The Canadian Food Inspection Agency has announced changes to Canada’s humane transport requirements under the Health of Animals Regulations that will better align with its international partners.
“As a veterinarian, I am happy to say that Canada has improved the well-being of animals during the entire transportation process,” says Jaspinder Komal, Canada’s chief veterinary officer. “The changes to the humane transport regulations better align Canada’s requirements with international partners (for example the United States, Australia and the European Union), as well as the OIE’s animal welfare standards for animals transported by land, air and sea.”
The amendments are the product of extensive consultations with farm groups, transporters, members of the public and interested groups, which resulted in an unprecedented number of responses to the CFIA’s proposals. Over 51,000 comments (from over 11,000 respondents) were received during extensive consultations with the public, producers, veterinarians, industry and international organizations, animal advocacy groups, transporters, researches, law groups and others.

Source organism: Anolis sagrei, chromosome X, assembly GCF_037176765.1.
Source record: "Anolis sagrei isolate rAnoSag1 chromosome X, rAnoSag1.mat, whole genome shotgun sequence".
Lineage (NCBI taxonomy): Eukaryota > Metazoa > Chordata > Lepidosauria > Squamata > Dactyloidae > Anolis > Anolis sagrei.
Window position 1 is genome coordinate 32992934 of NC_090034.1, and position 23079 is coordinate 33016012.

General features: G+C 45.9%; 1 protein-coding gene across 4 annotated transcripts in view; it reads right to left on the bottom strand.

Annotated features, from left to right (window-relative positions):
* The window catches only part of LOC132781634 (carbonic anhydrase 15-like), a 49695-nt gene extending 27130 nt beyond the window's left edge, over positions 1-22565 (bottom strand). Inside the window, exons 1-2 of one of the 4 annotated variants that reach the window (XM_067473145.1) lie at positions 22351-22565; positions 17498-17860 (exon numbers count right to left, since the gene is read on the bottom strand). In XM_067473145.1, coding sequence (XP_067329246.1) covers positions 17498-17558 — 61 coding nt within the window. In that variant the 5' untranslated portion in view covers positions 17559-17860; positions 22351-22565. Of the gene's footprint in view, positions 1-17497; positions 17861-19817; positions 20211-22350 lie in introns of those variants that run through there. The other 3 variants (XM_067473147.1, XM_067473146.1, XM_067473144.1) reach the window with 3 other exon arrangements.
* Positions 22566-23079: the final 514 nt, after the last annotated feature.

They also take into account the latest research on animal transportation and international standards. The new regulations include both prescriptive and outcome-based requirements that emphasize and improve the health and well-being of the animals during the entire transportation process. The overall objective is that animals arrive at their destination safely, and are suitably fed, hydrated and rested. The new policies go beyond transport journey times to cover the full time an animal is prepared for transit to the time they are installed in their new location.
The CFIA says the amendments will also increase consumer confidence, strengthen Canada’s international trade status and facilitate market access.
The new regulations will come into effect in February 2020. This one-year transition will allow the animal transport industry to prepare for the amended regulations before they are enforced.